By Tracy Zafian, UMTC Research Fellow
The UMTC Research Section Launches a Research Spotlight YouTube Channel. We are showcasing research currently being conducted on “At-Grade Rail Crossing Safety” by Radhameris Gomez. Ms. Gomez is a PhD candidate in the UMass Transportation Engineering Program at the University of Massachusetts, Amherst. View the overview video (3 minutes) or the extended video (10 minutes) to find out how she became interested in studying transportation engineering.
Crashes at roadway-railroad intersections happen far too often. Federal Railroad Administration data show that 2,025 such crashes occurred in the United States in 2016, resulting in 265 fatalities and 798 injuries. There have been a number of roadway-rail intersection crashes recently. For example, in Florida, an Amtrak train collision with a car left one person dead; in Arkansas, one person was killed and another injured when their car crossed into a train’s path; and in North Carolina, a train crashed into a car that stopped on the railroad tracks when the safety arms came down, and the car driver was killed. Earlier in March, a freight train collided with a charter bus in Mississippi that had become stuck on a rail crossing with low clearance on the crest of a slope. Four people were killed and others injured; it was the 161st crash since 1976 at that crossing. After a March snowstorm, a local DPW worker in Longmeadow, Massachusetts, died when his snowplow backed onto railroad tracks when a train was coming. At that intersection, there are no gate arms or traffic signals to help warn drivers when a train would be coming; there had been five other crashes and four other deaths at that location since the 1970s.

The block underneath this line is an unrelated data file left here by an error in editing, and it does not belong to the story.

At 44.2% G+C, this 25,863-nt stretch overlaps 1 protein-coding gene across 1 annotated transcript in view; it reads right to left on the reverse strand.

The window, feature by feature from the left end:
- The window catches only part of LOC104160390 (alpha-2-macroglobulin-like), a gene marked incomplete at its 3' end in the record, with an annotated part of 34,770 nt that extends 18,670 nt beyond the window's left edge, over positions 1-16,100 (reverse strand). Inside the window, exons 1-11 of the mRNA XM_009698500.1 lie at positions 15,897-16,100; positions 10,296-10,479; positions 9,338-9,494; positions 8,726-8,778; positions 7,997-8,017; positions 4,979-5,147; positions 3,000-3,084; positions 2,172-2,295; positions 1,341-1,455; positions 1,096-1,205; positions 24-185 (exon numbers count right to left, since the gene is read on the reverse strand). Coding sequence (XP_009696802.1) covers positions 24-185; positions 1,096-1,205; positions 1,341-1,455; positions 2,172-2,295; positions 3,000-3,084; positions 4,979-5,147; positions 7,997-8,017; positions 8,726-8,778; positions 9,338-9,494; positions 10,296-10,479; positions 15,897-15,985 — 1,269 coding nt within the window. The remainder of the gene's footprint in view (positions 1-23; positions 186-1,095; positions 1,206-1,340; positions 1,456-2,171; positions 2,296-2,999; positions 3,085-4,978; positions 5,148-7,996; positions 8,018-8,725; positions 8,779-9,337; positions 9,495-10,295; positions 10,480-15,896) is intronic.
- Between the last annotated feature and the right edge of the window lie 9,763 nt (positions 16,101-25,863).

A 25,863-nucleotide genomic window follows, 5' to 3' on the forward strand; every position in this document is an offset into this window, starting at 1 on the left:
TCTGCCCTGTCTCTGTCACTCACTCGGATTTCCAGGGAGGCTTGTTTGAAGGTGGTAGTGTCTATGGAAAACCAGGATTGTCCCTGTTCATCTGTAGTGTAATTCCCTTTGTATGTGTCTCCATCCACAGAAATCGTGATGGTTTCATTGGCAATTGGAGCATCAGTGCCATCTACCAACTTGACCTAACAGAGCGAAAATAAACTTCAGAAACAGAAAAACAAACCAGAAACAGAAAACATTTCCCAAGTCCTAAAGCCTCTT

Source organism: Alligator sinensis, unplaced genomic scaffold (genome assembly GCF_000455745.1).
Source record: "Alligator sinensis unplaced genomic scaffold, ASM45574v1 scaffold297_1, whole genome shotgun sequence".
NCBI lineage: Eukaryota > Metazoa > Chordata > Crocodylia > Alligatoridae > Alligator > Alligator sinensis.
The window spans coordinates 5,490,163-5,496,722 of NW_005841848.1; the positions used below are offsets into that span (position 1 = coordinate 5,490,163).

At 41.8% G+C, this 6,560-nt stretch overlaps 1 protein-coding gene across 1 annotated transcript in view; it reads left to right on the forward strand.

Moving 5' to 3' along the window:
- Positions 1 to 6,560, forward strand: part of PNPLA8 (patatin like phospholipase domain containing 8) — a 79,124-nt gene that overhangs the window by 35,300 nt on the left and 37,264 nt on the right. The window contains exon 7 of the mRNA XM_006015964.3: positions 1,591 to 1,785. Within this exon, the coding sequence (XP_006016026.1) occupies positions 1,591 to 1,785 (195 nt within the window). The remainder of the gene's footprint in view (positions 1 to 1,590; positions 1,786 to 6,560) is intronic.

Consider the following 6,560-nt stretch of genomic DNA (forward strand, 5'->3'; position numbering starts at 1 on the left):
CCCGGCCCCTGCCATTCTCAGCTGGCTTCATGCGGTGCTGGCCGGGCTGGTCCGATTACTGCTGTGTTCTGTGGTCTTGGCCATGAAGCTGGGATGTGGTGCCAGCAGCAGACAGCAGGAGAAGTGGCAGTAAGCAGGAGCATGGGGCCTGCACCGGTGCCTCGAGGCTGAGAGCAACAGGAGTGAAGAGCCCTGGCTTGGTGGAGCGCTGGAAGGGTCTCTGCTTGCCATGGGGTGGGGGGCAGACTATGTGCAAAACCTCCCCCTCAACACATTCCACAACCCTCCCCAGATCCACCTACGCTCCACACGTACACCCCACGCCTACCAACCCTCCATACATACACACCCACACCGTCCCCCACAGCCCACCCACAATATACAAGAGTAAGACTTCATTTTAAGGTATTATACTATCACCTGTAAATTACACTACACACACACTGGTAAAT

Previous studies have examined primary contributing factors for grade-crossing train-car crashes and how these crashes can be prevented. Jeff Caird and colleagues at the University of Calgary analyzed over 300 grade-crossing crashes in Canada (2002). They estimated that adding flashing lights to a rail crossing without them has the potential to reduce crashes by over 60 percent, as compared to crossbucks alone. Michael Lenné and colleagues at Monash University in Australia conducted a driving simulator study (2010) on driving behavior at three different types of at-grade rail crossings: stop-controlled, with flashing lights, and with a traffic signal. The researchers found that participants slowed their vehicles the most when approaching rail crossings with flashing lights.